Remotely upgrading a server from 32 to 64 bit linux

This post isn’t designed to be a “how to” merely an overview of how I achieved the subject. It is possible to do this without any physical intervention but in practice I have had to visit site at least once to fix a boot error on every one I have done.

Disclaimer:- When attempting this having some sort of remote access solution that will give access to the server even when it won’t boot is desirable i.e. BMC, DRAC or KVM over IP. Obviously resizing and deleting partitions and file systems is very dangerous so you need to be ultra careful and ultra sure you understand the process and exactly what you are doing at each step. It may also be helpful to draw the partition layout at each stage so you have a clear view of what is happening. Don’t come crying to me when it all blows up in your face. You have been warned!

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Using a Novatel XUA-1 and X950D in Ubuntu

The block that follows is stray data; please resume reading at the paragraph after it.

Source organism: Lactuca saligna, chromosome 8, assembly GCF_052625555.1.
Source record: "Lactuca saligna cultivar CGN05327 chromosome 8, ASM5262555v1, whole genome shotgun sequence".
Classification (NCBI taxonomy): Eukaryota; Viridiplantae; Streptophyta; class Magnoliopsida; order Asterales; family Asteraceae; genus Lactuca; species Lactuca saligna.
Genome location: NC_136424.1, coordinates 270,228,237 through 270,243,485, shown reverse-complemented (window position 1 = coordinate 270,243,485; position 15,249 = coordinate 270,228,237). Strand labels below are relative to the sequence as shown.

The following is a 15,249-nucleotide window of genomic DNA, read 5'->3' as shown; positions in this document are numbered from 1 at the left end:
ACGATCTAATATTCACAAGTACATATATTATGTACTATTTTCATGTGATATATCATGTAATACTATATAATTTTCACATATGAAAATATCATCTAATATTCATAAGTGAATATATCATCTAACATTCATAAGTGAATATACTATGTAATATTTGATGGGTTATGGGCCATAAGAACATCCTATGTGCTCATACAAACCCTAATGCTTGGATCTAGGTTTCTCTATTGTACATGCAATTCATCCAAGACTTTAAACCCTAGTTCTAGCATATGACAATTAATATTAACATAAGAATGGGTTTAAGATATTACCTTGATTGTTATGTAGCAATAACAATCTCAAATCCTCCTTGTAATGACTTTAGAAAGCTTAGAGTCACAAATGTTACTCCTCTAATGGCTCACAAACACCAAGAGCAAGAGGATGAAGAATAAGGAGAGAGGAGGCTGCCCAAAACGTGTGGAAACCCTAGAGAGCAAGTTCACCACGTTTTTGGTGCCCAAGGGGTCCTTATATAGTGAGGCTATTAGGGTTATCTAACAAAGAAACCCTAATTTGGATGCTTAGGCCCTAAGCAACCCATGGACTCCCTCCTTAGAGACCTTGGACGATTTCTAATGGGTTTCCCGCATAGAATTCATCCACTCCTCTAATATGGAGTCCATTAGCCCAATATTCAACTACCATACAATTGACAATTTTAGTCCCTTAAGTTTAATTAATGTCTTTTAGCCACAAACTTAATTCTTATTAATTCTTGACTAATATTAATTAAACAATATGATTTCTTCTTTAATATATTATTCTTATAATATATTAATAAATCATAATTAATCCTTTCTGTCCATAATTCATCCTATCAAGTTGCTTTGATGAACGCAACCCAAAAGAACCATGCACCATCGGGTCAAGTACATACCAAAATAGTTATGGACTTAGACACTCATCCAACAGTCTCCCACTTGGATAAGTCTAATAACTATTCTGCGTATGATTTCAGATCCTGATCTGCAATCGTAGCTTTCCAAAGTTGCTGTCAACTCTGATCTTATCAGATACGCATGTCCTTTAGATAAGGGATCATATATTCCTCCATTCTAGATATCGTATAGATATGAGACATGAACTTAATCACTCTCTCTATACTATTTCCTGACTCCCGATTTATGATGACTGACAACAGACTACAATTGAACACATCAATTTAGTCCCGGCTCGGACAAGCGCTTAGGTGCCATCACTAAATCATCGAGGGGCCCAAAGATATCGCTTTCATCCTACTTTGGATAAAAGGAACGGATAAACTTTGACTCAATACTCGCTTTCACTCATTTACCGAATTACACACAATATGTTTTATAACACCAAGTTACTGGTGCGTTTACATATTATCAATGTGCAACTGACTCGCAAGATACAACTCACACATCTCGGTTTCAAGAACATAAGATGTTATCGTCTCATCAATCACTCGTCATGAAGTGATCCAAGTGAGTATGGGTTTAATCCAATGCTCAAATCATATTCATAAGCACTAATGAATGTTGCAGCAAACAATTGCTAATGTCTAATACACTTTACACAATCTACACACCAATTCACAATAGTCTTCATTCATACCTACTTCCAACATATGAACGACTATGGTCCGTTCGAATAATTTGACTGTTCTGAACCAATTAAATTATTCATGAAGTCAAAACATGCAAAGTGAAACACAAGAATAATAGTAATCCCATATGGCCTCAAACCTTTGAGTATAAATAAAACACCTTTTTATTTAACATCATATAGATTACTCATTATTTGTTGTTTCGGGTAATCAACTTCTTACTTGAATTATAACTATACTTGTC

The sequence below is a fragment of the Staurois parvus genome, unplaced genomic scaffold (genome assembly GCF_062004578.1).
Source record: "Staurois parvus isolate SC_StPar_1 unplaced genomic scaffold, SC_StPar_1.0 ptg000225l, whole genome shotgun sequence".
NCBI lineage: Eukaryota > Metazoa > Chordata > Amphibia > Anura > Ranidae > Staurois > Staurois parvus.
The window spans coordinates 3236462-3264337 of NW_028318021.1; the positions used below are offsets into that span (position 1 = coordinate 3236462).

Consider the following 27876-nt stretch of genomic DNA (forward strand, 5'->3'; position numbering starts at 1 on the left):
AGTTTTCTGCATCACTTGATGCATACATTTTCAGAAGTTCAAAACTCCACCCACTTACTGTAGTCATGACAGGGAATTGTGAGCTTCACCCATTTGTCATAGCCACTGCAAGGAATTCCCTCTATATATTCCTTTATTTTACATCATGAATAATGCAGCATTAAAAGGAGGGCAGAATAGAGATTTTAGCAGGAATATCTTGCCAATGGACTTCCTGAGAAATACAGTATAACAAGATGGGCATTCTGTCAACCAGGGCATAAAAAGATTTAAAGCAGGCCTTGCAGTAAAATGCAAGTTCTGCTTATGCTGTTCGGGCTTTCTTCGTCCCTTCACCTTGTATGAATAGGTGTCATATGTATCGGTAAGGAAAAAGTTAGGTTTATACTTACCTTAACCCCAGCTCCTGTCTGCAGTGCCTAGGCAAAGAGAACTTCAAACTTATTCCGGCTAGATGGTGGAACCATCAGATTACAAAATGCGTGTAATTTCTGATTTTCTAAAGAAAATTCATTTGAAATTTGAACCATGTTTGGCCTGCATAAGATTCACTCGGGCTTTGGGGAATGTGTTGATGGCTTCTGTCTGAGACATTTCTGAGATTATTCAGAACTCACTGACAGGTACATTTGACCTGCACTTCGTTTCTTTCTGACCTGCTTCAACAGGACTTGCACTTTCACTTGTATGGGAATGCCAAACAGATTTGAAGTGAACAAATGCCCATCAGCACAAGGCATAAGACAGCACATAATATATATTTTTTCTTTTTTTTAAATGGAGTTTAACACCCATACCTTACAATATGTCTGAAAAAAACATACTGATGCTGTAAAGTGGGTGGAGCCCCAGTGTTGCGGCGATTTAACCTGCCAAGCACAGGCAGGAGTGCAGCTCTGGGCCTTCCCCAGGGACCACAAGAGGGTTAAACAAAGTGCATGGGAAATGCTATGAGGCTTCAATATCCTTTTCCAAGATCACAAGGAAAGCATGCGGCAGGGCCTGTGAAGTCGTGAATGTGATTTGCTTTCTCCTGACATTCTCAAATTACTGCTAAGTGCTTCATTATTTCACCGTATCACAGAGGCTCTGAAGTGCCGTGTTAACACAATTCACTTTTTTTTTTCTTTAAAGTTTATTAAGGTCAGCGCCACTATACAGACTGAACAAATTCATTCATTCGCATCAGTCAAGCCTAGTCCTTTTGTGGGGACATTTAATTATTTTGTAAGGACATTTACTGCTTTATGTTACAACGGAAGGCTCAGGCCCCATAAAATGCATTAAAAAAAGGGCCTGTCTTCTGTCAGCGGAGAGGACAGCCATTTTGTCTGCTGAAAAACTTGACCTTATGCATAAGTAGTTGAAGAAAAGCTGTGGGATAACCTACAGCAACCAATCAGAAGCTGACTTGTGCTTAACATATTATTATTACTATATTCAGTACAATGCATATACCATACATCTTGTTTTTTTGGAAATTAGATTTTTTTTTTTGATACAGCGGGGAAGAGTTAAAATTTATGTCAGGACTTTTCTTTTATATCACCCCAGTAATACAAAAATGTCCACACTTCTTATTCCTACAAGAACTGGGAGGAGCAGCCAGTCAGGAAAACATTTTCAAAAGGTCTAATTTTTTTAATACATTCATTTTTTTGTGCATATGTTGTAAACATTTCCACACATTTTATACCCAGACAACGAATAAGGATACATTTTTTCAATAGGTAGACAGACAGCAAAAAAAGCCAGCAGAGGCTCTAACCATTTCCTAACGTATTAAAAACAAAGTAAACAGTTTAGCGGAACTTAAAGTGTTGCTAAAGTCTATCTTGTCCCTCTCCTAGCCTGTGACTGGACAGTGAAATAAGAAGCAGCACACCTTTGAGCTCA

I read an article recently that suggested using a saucepan as a mobile broadband booster and it peeked my interest enough to give it a try. In case I needed to use my Novatel X950D express card with another machine I had already purchased a Novatel XUA-1 USB to Express Card 36 adapter. This, therefore, gave me a way of placing the modem in the middle of a saucepan, which would be nigh on impossible were the modem in it’s rightful express card slot in the laptop.

Unfortunately, however, due to a production issue at the plant my XUA-1 came wired as “bus powered”, which effectively means it tells the operating system it only has 100ma of power available even though that isn’t true. Subsequently the OS – be it Windows or Linux – won’t then allow the X950D to work in conjunction with the XUA-1.

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